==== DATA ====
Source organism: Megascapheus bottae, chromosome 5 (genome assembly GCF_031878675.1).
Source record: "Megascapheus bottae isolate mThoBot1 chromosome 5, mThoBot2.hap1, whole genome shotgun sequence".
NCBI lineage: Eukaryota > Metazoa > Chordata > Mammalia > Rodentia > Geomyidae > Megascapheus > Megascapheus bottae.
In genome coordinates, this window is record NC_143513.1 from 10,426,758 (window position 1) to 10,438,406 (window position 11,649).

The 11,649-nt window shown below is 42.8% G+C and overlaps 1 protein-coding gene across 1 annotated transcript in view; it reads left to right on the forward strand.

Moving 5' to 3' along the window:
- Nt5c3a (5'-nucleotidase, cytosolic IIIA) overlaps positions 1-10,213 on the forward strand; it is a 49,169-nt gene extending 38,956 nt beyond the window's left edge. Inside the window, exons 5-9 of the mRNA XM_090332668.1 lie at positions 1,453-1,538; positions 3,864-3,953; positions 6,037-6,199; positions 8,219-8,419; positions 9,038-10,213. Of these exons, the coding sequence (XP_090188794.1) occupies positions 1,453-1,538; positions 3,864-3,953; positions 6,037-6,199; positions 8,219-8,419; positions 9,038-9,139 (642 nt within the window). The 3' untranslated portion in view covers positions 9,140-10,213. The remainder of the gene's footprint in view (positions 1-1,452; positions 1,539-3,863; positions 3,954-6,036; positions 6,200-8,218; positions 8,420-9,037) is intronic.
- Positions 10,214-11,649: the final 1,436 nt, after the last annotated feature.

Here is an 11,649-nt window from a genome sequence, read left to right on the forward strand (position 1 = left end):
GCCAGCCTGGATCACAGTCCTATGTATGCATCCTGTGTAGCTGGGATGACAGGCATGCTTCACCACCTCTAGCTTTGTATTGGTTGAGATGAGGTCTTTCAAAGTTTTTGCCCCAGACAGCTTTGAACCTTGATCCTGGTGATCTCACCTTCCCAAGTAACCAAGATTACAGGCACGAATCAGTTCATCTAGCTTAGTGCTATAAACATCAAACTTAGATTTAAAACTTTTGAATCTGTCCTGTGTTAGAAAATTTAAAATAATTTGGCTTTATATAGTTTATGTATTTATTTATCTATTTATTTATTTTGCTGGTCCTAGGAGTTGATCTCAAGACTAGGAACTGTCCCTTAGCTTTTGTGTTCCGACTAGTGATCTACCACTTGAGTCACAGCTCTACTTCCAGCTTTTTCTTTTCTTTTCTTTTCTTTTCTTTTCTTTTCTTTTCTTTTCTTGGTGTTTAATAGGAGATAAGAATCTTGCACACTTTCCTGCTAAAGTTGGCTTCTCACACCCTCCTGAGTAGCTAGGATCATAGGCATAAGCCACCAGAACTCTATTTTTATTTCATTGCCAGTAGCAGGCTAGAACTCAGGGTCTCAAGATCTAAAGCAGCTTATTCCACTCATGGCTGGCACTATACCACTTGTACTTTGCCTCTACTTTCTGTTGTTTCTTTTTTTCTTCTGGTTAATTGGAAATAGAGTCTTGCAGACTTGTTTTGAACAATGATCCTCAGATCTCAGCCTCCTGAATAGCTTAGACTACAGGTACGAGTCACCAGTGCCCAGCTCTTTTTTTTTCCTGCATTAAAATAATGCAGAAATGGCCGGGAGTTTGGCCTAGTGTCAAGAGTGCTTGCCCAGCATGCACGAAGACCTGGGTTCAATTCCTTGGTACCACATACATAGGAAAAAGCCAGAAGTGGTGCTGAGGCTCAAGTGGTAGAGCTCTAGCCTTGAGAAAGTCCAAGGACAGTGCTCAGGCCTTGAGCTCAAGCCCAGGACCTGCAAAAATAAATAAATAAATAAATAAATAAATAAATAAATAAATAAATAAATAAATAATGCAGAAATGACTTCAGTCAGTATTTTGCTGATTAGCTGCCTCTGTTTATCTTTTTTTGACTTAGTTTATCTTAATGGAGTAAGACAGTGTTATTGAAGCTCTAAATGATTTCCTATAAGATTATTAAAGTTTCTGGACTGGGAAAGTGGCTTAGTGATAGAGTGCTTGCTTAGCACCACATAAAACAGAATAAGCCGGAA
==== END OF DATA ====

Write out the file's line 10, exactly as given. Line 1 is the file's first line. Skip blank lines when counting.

GCCAGCCTGGATCACAGTCCTATGTATGCATCCTGTGTAGCTGGGATGACAGGCATGCTTCACCACCTCTAGCTTTGTATTGGTTGAGATGAGGTCTTTCAAAGTTTTTGCCCCAGACAGCTTTGAACCTTGATCCTGGTGATCTCACCTTCCCAAGTAACCAAGATTACAGGCACGAATCAGTTCATCTAGCTTAGTGCTATAAACATCAAACTTAGATTTAAAACTTTTGAATCTGTCCTGTGTTAGAAAATTTAAAATAATTTGGCTTTATATAGTTTATGTATTTATTTATCTATTTATTTATTTTGCTGGTCCTAGGAGTTGATCTCAAGACTAGGAACTGTCCCTTAGCTTTTGTGTTCCGACTAGTGATCTACCACTTGAGTCACAGCTCTACTTCCAGCTTTTTCTTTTCTTTTCTTTTCTTTTCTTTTCTTTTCTTTTCTTTTCTTGGTGTTTAATAGGAGATAAGAATCTTGCACACTTTCCTGCTAAAGTTGGCTTCTCACACCCTCCTGAGTAGCTAGGATCATAGGCATAAGCCACCAGAACTCTATTTTTATTTCATTGCCAGTAGCAGGCTAGAACTCAGGGTCTCAAGATCTAAAGCAGCTTATTCCACTCATGGCTGGCACTATACCACTTGTACTTTGCCTCTACTTTCTGTTGTTTCTTTTTTTCTTCTGGTTAATTGGAAATAGAGTCTTGCAGACTTGTTTTGAACAATGATCCTCAGATCTCAGCCTCCTGAATAGCTTAGACTACAGGTACGAGTCACCAGTGCCCAGCTCTTTTTTTTTCCTGCATTAAAATAATGCAGAAATGGCCGGGAGTTTGGCCTAGTGTCAAGAGTGCTTGCCCAGCATGCACGAAGACCTGGGTTCAATTCCTTGGTACCACATACATAGGAAAAAGCCAGAAGTGGTGCTGAGGCTCAAGTGGTAGAGCTCTAGCCTTGAGAAAGTCCAAGGACAGTGCTCAGGCCTTGAGCTCAAGCCCAGGACCTGCAAAAATAAATAAATAAATAAATAAATAAATAAATAAATAAATAAATAAATAAATAATGCAGAAATGACTTCAGTCAGTATTTTGCTGATTAGCTGCCTCTGTTTATCTTTTTTTGACTTAGTTTATCTTAATGGAGTAAGACAGTGTTATTGAAGCTCTAAATGATTTCCTATAAGATTATTAAAGTTTCTGGACTGGGAAAGTGGCTTAGTGATAGAGTGCTTGCTTAGCACCACATAAAACAGAATAAGCCGGAA